Author Alexandra York’s review of Dr. Hurd’s new book:
Dr. Hurd begins this very important, very serious book by making us laugh. Taking a hypothetical patient with a problem to seven different therapists and giving us seven different opinions on how to solve his problem deftly demonstrates why patients should ‘vet’ any potential mental health professional
before taking advice or changing any behavior. He then goes into detail on how certain types of therapy can actually hurt a patient by examining the flaws in Psychoanalysis, Insight therapy, Behavioral therapy, Mystical therapy, Child therapy, and more. His astute analyses of bad psychotherapy should be extremely helpful to anyone approaching the idea of going into therapy because it exposes the dangers inherent in following harmful advice and offers ‘red flags’ to look for when deciding whom to go to for help.
His analysis of good therapy is so good that after reading this book, filled with specifics, a potential patient may simply follow his lead and find it unnecessary to seek professional help at all. By examining the value of introspection, the importance of identifying expected outcomes, setting a time frame for verification of progress toward stated goals, understanding determinism vs. free will, reason vs. emotions, feelings vs. facts, and learning how to use logic and common sense, any individual will have a good blueprint to follow toward solutions to any and all problems, whether going it alone or judging the validity of a professional. He states: ‘The task of psychotherapy is to help individuals solve emotional problems through the use of logic. It should strive to teach them how much power they have over their lives when they act on reason rather than unexamined emotions.’ In other words, thoughts and feelings must be integrated, and individuals must make the choice to change and identify the path toward desired changes.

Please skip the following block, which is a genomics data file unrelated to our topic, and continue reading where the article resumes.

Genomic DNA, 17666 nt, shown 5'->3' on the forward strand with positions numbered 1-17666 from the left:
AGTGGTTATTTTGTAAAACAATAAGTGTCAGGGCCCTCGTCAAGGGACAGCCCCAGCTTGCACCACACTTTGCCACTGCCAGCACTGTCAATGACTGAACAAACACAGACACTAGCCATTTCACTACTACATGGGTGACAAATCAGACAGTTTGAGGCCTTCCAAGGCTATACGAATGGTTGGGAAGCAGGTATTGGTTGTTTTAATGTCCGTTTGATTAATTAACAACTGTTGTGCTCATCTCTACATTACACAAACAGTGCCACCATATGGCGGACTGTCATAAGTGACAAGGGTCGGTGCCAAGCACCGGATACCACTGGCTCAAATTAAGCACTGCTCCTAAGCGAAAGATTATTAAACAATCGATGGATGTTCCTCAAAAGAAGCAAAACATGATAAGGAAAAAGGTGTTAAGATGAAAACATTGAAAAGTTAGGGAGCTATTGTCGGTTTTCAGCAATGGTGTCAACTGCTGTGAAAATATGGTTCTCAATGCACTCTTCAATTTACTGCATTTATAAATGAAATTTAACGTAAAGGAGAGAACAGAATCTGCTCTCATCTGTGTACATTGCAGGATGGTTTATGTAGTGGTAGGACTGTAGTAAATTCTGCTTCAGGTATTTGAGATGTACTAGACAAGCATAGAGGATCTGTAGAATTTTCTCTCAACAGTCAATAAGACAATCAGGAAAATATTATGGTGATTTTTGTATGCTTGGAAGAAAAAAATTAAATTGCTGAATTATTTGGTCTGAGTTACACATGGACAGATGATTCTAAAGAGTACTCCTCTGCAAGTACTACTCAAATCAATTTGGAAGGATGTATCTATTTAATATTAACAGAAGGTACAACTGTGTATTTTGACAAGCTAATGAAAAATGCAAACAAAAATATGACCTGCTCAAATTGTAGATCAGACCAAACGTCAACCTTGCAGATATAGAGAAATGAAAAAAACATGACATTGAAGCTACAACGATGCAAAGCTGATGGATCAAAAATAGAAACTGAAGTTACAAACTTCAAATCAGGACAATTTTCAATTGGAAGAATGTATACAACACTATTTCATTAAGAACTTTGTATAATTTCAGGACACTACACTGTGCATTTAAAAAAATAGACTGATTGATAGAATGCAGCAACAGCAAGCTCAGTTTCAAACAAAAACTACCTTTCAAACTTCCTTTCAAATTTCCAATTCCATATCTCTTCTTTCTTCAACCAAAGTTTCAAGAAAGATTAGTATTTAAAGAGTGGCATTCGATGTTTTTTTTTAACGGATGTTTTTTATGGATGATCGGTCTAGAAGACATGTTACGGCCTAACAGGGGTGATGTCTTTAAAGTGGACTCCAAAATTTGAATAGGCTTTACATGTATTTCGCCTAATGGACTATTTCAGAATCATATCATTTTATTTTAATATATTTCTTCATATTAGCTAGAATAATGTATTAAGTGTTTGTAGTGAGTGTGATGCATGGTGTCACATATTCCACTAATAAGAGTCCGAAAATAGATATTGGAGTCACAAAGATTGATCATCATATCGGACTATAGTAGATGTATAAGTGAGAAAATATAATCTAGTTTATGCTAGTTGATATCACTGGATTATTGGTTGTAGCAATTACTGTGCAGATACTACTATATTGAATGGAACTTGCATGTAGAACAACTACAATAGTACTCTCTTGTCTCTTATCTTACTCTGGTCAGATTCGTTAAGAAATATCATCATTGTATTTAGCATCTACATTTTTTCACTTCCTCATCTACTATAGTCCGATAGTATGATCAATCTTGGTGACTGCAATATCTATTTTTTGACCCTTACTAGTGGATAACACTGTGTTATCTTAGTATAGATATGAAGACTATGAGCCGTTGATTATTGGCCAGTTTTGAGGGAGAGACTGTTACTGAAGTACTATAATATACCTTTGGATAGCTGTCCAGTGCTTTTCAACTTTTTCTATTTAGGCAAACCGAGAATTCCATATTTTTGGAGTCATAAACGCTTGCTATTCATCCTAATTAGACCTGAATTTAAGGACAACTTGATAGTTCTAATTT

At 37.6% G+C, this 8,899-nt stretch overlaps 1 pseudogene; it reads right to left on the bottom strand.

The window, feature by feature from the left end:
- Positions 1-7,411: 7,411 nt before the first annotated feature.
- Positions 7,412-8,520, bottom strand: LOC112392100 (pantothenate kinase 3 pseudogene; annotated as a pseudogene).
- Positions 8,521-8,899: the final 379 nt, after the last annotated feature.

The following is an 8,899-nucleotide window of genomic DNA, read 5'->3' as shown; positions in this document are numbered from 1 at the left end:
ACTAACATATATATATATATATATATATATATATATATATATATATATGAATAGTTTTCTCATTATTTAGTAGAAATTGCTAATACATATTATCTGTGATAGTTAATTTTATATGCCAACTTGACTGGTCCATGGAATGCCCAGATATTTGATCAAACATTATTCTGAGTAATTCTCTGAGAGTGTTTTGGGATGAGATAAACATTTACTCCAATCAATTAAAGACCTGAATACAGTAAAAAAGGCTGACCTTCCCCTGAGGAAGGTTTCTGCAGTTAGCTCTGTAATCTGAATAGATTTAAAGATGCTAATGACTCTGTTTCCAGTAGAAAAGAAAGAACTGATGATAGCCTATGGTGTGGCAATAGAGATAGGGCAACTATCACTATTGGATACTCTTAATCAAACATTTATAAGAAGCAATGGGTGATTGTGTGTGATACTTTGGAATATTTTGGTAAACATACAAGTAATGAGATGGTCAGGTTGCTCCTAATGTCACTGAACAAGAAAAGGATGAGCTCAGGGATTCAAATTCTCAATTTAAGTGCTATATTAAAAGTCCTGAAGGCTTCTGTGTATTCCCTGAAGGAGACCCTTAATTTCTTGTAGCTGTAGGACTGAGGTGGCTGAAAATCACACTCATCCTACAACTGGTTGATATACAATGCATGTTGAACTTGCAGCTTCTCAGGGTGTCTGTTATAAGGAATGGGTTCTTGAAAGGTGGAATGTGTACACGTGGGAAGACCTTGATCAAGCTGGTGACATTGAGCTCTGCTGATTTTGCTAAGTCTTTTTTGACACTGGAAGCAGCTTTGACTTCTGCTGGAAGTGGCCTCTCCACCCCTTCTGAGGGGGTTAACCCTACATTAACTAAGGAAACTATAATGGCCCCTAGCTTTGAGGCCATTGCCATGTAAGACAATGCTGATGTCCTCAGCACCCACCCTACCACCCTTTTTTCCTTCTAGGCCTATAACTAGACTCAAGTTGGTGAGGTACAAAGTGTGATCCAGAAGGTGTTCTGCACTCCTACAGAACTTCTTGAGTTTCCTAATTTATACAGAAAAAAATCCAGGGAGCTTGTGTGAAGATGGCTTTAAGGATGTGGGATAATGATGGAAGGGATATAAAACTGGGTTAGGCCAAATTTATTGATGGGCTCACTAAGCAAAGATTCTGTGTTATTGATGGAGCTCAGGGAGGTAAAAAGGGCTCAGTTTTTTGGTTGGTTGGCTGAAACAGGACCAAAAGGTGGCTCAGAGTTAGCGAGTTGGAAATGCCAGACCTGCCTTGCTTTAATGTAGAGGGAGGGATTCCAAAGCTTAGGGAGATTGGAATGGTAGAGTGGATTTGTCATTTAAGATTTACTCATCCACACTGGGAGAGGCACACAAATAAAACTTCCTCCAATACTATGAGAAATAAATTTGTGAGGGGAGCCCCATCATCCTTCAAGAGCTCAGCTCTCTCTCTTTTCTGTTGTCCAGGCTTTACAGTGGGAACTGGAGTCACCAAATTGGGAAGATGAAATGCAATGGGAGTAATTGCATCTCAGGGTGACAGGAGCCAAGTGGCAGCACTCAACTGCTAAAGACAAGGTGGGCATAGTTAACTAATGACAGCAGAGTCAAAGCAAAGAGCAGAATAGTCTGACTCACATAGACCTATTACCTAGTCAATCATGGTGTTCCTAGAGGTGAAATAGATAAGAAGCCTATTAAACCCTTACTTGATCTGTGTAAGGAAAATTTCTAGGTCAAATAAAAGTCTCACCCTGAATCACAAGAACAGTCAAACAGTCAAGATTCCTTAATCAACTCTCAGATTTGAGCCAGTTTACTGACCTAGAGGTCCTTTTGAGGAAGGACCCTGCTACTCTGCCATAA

As a fiction writer, I found Dr. Hurd’s book especially enlightening because when I devise conflicts for my characters, I have to imbue them with psychological and existential problems and then dramatize either their success or failure in solving them. My novel CROSSPOINTS A Novel of Choice, in fact, has this subject as its very theme: the choices we make in life determine not only our future but also our very identity. With this in mind, I found Dr. Hurd’s demystification of psychology and his down-to-earth analysis of the root causes of dysfunctions brought about by faulty thinking processes that lead to faulty behavior patterns often compounded by erroneous subconscious premises to be spot-on. His warnings that psychologists are people, too, and may well have insecurities, obsessions, and compulsions of their own are spot-on, too, because they spell out the importance of interviewing potential therapists to ascertain their core values before granting them the position of helping you with yours. He also takes a look through a wide-angle lens at America’s cultural demise, philosophical confusions, health care crises, and political powers gone astray, which gives food for thought in judging the dangerous direction the country as a whole is going toward. Not only private individuals but also politicians and professional therapists should read this book, for there is help for anyone and everyone in this rational and readable text.
(Alexandra York’s web site is American Renaissance for the Twenty-First Century, found at www.art-21.org)